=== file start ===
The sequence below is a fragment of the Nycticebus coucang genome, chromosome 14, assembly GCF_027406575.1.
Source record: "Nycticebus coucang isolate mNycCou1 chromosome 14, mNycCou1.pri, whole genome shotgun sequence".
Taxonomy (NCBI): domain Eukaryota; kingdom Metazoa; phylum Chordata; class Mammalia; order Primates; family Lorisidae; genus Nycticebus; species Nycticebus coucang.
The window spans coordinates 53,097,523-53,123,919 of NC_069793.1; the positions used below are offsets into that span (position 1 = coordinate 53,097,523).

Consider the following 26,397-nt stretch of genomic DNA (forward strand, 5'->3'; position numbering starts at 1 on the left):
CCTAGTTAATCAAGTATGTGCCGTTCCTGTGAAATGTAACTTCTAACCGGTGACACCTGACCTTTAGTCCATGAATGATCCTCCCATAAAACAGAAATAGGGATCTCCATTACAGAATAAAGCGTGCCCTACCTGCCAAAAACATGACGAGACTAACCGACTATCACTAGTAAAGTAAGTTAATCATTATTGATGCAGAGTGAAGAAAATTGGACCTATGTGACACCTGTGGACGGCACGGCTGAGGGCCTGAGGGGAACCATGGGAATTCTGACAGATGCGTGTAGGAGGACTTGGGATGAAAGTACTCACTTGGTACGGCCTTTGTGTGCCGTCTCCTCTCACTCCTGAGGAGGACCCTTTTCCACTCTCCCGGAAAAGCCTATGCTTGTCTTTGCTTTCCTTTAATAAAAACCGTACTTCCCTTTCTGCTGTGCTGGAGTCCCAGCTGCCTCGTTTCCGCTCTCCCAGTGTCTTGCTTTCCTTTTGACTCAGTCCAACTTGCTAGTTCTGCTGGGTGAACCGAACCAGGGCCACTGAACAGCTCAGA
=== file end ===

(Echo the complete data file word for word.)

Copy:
The sequence below is a fragment of the Nycticebus coucang genome, chromosome 14, assembly GCF_027406575.1.
Source record: "Nycticebus coucang isolate mNycCou1 chromosome 14, mNycCou1.pri, whole genome shotgun sequence".
Taxonomy (NCBI): domain Eukaryota; kingdom Metazoa; phylum Chordata; class Mammalia; order Primates; family Lorisidae; genus Nycticebus; species Nycticebus coucang.
The window spans coordinates 53,097,523-53,123,919 of NC_069793.1; the positions used below are offsets into that span (position 1 = coordinate 53,097,523).

Consider the following 26,397-nt stretch of genomic DNA (forward strand, 5'->3'; position numbering starts at 1 on the left):
CCTAGTTAATCAAGTATGTGCCGTTCCTGTGAAATGTAACTTCTAACCGGTGACACCTGACCTTTAGTCCATGAATGATCCTCCCATAAAACAGAAATAGGGATCTCCATTACAGAATAAAGCGTGCCCTACCTGCCAAAAACATGACGAGACTAACCGACTATCACTAGTAAAGTAAGTTAATCATTATTGATGCAGAGTGAAGAAAATTGGACCTATGTGACACCTGTGGACGGCACGGCTGAGGGCCTGAGGGGAACCATGGGAATTCTGACAGATGCGTGTAGGAGGACTTGGGATGAAAGTACTCACTTGGTACGGCCTTTGTGTGCCGTCTCCTCTCACTCCTGAGGAGGACCCTTTTCCACTCTCCCGGAAAAGCCTATGCTTGTCTTTGCTTTCCTTTAATAAAAACCGTACTTCCCTTTCTGCTGTGCTGGAGTCCCAGCTGCCTCGTTTCCGCTCTCCCAGTGTCTTGCTTTCCTTTTGACTCAGTCCAACTTGCTAGTTCTGCTGGGTGAACCGAACCAGGGCCACTGAACAGCTCAGA